In an interview with her Grandson Wes, Rosemary Fry tells of growing up in Elwood, Indiana during the Great Depression. She recalls how her father brought extra food to the table and how she entertained her three younger brothers with reading aloud and movie matinees.
One year when the budget was too tight to buy presents storyteller Sharon Kirk Clifton brought out her sewing machine to create an unforgettable Christmas for her two young daughters.
In 1946 when Doris was eight years old her father had a travel trailer built and took the family on a six month journey from Canada, across the United States and back. Doris recalls the highlights.
Beverly describes days of simple pleasures visiting her grandmother and cousins in rural Mississippi in the late 1970’s. There were early morning chores, tending animals, and best of all, horseback riding.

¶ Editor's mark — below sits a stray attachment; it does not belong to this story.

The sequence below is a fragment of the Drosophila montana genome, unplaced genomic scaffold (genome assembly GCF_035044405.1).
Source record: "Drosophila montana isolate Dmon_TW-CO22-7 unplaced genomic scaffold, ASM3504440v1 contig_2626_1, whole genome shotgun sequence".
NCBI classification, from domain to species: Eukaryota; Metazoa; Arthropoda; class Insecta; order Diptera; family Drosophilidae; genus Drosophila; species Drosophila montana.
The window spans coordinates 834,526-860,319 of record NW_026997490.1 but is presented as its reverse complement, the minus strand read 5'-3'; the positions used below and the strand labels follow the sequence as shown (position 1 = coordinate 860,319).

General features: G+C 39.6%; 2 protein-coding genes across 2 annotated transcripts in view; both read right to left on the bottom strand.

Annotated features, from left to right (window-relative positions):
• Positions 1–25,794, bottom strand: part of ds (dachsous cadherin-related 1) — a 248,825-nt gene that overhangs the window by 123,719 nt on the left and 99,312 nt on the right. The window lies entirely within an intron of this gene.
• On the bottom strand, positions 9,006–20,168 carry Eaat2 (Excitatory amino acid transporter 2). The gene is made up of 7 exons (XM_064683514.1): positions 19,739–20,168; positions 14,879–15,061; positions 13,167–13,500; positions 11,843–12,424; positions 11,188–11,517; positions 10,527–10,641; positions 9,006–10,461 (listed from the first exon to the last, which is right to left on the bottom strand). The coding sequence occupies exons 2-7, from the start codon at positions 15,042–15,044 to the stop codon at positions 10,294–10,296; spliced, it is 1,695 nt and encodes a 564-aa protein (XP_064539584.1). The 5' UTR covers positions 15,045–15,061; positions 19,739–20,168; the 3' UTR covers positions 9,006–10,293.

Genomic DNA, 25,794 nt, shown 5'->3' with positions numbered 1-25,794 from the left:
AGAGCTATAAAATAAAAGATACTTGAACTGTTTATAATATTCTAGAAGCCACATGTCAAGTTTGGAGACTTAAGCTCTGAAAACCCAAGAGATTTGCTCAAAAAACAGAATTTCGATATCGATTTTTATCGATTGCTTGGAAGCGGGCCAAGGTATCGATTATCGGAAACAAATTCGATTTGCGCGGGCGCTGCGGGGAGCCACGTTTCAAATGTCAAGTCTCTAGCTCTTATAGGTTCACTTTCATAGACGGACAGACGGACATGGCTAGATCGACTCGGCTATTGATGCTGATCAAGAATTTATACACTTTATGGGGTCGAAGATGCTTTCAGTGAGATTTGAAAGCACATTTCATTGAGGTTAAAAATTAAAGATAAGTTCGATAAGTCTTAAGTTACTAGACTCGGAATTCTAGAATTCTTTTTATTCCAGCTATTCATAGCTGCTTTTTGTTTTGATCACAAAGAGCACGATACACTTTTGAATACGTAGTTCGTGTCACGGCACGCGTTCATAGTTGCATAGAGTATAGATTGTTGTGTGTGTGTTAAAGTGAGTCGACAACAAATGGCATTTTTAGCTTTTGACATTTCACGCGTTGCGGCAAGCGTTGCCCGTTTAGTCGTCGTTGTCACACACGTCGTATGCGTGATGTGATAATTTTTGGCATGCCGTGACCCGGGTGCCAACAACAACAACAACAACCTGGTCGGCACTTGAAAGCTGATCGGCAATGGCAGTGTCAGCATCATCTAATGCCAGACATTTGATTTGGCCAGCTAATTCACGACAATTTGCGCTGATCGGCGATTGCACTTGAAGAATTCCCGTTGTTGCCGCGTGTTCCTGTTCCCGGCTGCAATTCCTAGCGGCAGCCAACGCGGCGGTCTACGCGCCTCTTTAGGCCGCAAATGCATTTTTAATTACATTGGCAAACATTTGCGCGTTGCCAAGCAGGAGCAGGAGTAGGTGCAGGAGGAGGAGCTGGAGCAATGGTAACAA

1968 was a definitive time for Rodney Reid. He started high school at the beginning of the mandate for desegregation. Rodney helped to found the Human Relations Council which brought a better balance to student government.
With tears in her eyes, young Betty Jo-Ann listened to her first youth orchestra in NYC and realized that playing music would be a way to escape a life limited by poverty.
Vop Osilli’s earliest memories are from Nigeria at the beginning of civil war when his mother, an American, decided it was time to leave.
Carolyn Mosby tells about her start in public relations and politics at the age of 11 giving speeches for a new State Representative, her mother!
During the blizzard of ’78 young Mark Lee stayed with his grandparents who shared the family’s love of stories, baseball, and wishes granted.
Patricia Ann Payne talks about the founding of and programs produced by the Indinapolis Public Schools Office of Multi-Cultural Education in 1987.